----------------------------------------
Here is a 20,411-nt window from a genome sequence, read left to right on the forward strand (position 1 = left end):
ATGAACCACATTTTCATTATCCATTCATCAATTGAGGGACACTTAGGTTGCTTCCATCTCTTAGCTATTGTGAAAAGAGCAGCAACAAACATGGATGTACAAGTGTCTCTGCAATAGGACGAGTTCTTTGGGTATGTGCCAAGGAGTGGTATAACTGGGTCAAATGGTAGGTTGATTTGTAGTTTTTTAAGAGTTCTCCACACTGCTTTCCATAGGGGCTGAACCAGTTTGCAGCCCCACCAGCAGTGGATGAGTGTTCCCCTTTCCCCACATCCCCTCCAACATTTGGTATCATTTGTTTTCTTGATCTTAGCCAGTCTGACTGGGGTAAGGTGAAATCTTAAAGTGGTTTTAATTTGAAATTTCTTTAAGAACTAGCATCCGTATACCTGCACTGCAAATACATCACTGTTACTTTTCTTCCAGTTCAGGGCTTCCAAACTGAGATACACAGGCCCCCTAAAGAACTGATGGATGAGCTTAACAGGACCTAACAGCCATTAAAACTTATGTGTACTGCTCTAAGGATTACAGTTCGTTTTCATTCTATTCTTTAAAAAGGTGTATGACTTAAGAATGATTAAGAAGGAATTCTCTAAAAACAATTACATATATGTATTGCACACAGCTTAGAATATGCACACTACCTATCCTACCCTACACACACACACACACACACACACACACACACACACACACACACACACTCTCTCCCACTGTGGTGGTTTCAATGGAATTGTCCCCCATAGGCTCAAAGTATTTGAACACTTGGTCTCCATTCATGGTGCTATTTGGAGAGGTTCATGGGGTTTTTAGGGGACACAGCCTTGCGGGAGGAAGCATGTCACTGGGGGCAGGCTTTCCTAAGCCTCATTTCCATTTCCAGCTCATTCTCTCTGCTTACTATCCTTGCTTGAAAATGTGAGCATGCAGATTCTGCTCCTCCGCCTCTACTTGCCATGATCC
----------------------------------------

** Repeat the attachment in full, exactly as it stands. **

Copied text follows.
Here is a 20,411-nt window from a genome sequence, read left to right on the forward strand (position 1 = left end):
ATGAACCACATTTTCATTATCCATTCATCAATTGAGGGACACTTAGGTTGCTTCCATCTCTTAGCTATTGTGAAAAGAGCAGCAACAAACATGGATGTACAAGTGTCTCTGCAATAGGACGAGTTCTTTGGGTATGTGCCAAGGAGTGGTATAACTGGGTCAAATGGTAGGTTGATTTGTAGTTTTTTAAGAGTTCTCCACACTGCTTTCCATAGGGGCTGAACCAGTTTGCAGCCCCACCAGCAGTGGATGAGTGTTCCCCTTTCCCCACATCCCCTCCAACATTTGGTATCATTTGTTTTCTTGATCTTAGCCAGTCTGACTGGGGTAAGGTGAAATCTTAAAGTGGTTTTAATTTGAAATTTCTTTAAGAACTAGCATCCGTATACCTGCACTGCAAATACATCACTGTTACTTTTCTTCCAGTTCAGGGCTTCCAAACTGAGATACACAGGCCCCCTAAAGAACTGATGGATGAGCTTAACAGGACCTAACAGCCATTAAAACTTATGTGTACTGCTCTAAGGATTACAGTTCGTTTTCATTCTATTCTTTAAAAAGGTGTATGACTTAAGAATGATTAAGAAGGAATTCTCTAAAAACAATTACATATATGTATTGCACACAGCTTAGAATATGCACACTACCTATCCTACCCTACACACACACACACACACACACACACACACACACACACACACACACACTCTCTCCCACTGTGGTGGTTTCAATGGAATTGTCCCCCATAGGCTCAAAGTATTTGAACACTTGGTCTCCATTCATGGTGCTATTTGGAGAGGTTCATGGGGTTTTTAGGGGACACAGCCTTGCGGGAGGAAGCATGTCACTGGGGGCAGGCTTTCCTAAGCCTCATTTCCATTTCCAGCTCATTCTCTCTGCTTACTATCCTTGCTTGAAAATGTGAGCATGCAGATTCTGCTCCTCCGCCTCTACTTGCCATGATCC